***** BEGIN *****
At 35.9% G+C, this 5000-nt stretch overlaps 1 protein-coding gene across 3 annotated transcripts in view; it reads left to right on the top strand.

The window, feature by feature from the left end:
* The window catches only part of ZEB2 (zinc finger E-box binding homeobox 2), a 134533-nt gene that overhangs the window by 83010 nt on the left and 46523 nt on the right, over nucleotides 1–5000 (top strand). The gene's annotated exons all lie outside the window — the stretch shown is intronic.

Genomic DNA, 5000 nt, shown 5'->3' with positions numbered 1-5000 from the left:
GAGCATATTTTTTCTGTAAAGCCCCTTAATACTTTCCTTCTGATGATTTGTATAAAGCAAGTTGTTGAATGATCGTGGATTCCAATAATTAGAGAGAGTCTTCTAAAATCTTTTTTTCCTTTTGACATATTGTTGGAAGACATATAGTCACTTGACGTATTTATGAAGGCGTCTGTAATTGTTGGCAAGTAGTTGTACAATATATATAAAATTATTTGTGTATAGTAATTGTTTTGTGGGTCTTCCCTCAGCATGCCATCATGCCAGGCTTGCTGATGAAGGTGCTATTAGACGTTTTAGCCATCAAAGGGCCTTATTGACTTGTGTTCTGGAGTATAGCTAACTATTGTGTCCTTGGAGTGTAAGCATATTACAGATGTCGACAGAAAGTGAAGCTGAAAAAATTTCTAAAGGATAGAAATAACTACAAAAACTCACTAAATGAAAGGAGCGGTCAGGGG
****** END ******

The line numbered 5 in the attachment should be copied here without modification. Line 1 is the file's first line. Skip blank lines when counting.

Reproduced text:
GAGCATATTTTTTCTGTAAAGCCCCTTAATACTTTCCTTCTGATGATTTGTATAAAGCAAGTTGTTGAATGATCGTGGATTCCAATAATTAGAGAGAGTCTTCTAAAATCTTTTTTTCCTTTTGACATATTGTTGGAAGACATATAGTCACTTGACGTATTTATGAAGGCGTCTGTAATTGTTGGCAAGTAGTTGTACAATATATATAAAATTATTTGTGTATAGTAATTGTTTTGTGGGTCTTCCCTCAGCATGCCATCATGCCAGGCTTGCTGATGAAGGTGCTATTAGACGTTTTAGCCATCAAAGGGCCTTATTGACTTGTGTTCTGGAGTATAGCTAACTATTGTGTCCTTGGAGTGTAAGCATATTACAGATGTCGACAGAAAGTGAAGCTGAAAAAATTTCTAAAGGATAGAAATAACTACAAAAACTCACTAAATGAAAGGAGCGGTCAGGGG